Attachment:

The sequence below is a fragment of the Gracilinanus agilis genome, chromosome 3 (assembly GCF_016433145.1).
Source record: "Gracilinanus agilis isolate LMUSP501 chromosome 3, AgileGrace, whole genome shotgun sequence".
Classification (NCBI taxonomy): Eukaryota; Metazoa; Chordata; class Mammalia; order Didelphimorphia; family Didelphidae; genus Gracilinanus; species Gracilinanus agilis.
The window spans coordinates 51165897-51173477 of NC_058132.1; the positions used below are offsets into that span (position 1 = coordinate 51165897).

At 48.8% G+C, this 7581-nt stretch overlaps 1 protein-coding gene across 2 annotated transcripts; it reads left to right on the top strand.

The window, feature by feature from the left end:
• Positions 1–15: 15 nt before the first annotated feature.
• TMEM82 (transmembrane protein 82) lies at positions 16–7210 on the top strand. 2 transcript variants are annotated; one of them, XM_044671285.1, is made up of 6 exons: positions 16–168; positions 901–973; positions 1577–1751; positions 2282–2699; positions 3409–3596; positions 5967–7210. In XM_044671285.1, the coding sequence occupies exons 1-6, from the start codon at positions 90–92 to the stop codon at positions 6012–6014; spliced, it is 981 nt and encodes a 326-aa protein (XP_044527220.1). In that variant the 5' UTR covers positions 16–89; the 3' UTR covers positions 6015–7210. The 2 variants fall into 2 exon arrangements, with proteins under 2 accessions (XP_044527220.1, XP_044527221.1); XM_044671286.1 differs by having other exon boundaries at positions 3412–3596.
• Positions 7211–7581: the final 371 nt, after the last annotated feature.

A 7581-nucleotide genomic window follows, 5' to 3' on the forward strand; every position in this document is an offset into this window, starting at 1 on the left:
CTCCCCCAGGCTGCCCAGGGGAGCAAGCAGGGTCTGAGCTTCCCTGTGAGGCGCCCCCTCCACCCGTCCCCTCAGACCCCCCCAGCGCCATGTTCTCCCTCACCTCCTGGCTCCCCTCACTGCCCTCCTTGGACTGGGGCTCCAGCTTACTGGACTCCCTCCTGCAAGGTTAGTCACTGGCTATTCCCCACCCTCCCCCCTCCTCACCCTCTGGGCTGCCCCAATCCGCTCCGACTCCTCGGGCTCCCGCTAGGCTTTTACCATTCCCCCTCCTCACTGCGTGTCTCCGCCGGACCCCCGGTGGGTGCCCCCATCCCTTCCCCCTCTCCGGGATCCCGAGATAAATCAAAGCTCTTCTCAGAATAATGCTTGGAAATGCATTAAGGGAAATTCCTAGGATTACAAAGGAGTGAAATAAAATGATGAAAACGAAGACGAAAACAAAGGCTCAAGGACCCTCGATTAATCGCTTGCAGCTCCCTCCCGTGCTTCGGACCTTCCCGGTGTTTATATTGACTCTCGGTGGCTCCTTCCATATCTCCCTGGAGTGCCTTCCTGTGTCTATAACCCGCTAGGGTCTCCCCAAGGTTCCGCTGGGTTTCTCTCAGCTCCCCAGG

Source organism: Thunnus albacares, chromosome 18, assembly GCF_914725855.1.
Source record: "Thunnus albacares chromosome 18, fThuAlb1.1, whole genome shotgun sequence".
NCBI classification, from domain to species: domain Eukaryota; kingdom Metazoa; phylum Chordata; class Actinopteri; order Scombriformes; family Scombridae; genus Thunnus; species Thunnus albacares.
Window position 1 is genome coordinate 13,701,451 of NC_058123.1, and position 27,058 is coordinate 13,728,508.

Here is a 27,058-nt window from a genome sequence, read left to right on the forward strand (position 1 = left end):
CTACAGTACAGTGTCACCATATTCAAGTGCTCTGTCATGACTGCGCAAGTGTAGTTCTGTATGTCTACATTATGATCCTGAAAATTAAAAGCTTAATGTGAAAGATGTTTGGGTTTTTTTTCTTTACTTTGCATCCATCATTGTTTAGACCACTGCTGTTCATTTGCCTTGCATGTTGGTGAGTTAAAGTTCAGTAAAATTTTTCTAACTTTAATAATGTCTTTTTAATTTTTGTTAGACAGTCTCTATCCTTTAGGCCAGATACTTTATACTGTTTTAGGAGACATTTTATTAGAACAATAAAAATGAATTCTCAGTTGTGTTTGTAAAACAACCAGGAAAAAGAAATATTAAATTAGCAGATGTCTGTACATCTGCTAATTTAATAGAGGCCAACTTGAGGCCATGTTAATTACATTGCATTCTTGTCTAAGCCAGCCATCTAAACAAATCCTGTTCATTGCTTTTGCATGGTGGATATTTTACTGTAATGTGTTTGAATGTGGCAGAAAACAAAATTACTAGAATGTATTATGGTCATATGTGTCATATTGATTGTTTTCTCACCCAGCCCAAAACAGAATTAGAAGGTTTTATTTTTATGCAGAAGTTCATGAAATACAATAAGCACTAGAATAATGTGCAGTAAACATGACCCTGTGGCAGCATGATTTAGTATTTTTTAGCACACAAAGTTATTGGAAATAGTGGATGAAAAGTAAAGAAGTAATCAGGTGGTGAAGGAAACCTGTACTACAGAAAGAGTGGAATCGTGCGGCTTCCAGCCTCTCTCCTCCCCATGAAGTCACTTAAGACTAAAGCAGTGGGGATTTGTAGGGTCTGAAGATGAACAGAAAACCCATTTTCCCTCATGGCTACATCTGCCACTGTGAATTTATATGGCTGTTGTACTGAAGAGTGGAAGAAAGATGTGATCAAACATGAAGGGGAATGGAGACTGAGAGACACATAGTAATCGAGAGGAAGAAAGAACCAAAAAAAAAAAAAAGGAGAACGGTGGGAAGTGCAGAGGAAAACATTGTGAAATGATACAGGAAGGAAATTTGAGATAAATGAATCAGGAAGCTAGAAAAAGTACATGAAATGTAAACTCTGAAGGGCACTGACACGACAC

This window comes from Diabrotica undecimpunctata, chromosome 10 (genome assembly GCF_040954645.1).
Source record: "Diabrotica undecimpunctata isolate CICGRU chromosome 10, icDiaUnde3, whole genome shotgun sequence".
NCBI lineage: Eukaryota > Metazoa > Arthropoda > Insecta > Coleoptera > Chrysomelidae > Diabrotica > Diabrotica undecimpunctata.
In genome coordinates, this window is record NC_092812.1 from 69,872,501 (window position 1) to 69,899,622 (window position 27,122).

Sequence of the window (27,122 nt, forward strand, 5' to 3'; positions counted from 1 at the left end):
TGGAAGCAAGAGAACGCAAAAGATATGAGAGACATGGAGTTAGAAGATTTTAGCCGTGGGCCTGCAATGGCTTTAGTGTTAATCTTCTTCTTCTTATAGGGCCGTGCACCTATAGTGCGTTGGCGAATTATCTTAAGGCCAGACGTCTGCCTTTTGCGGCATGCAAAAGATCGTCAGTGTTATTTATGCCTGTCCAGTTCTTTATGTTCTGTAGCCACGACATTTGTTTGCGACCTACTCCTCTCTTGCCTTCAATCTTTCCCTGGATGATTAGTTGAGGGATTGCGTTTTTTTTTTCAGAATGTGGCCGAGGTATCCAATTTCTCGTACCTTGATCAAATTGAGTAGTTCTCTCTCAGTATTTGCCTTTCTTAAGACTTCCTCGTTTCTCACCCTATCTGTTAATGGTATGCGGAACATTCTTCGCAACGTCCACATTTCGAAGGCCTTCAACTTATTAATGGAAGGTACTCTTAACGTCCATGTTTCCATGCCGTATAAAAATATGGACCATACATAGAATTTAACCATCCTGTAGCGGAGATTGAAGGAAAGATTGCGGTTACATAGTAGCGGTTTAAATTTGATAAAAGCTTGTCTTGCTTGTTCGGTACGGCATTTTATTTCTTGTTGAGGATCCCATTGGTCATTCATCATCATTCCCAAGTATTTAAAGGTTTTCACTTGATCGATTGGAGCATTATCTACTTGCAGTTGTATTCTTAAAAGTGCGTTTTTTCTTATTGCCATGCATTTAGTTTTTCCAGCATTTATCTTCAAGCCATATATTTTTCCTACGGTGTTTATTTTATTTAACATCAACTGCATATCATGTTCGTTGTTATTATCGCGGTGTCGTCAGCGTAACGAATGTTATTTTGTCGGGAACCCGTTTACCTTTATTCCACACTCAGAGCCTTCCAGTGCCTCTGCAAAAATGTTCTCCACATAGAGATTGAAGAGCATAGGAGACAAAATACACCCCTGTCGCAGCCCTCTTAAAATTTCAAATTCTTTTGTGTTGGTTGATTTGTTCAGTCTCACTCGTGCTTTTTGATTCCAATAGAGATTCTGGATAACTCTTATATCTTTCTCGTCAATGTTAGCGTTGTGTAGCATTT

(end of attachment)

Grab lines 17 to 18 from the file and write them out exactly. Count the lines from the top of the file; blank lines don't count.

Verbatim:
CTACAGTACAGTGTCACCATATTCAAGTGCTCTGTCATGACTGCGCAAGTGTAGTTCTGTATGTCTACATTATGATCCTGAAAATTAAAAGCTTAATGTGAAAGATGTTTGGGTTTTTTTTCTTTACTTTGCATCCATCATTGTTTAGACCACTGCTGTTCATTTGCCTTGCATGTTGGTGAGTTAAAGTTCAGTAAAATTTTTCTAACTTTAATAATGTCTTTTTAATTTTTGTTAGACAGTCTCTATCCTTTAGGCCAGATACTTTATACTGTTTTAGGAGACATTTTATTAGAACAATAAAAATGAATTCTCAGTTGTGTTTGTAAAACAACCAGGAAAAAGAAATATTAAATTAGCAGATGTCTGTACATCTGCTAATTTAATAGAGGCCAACTTGAGGCCATGTTAATTACATTGCATTCTTGTCTAAGCCAGCCATCTAAACAAATCCTGTTCATTGCTTTTGCATGGTGGATATTTTACTGTAATGTGTTTGAATGTGGCAGAAAACAAAATTACTAGAATGTATTATGGTCATATGTGTCATATTGATTGTTTTCTCACCCAGCCCAAAACAGAATTAGAAGGTTTTATTTTTATGCAGAAGTTCATGAAATACAATAAGCACTAGAATAATGTGCAGTAAACATGACCCTGTGGCAGCATGATTTAGTATTTTTTAGCACACAAAGTTATTGGAAATAGTGGATGAAAAGTAAAGAAGTAATCAGGTGGTGAAGGAAACCTGTACTACAGAAAGAGTGGAATCGTGCGGCTTCCAGCCTCTCTCCTCCCCATGAAGTCACTTAAGACTAAAGCAGTGGGGATTTGTAGGGTCTGAAGATGAACAGAAAACCCATTTTCCCTCATGGCTACATCTGCCACTGTGAATTTATATGGCTGTTGTACTGAAGAGTGGAAGAAAGATGTGATCAAACATGAAGGGGAATGGAGACTGAGAGACACATAGTAATCGAGAGGAAGAAAGAACCAAAAAAAAAAAAAAGGAGAACGGTGGGAAGTGCAGAGGAAAACATTGTGAAATGATACAGGAAGGAAATTTGAGATAAATGAATCAGGAAGCTAGAAAAAGTACATGAAATGTAAACTCTGAAGGGCACTGACACGACAC

This window comes from Diabrotica undecimpunctata, chromosome 10 (genome assembly GCF_040954645.1).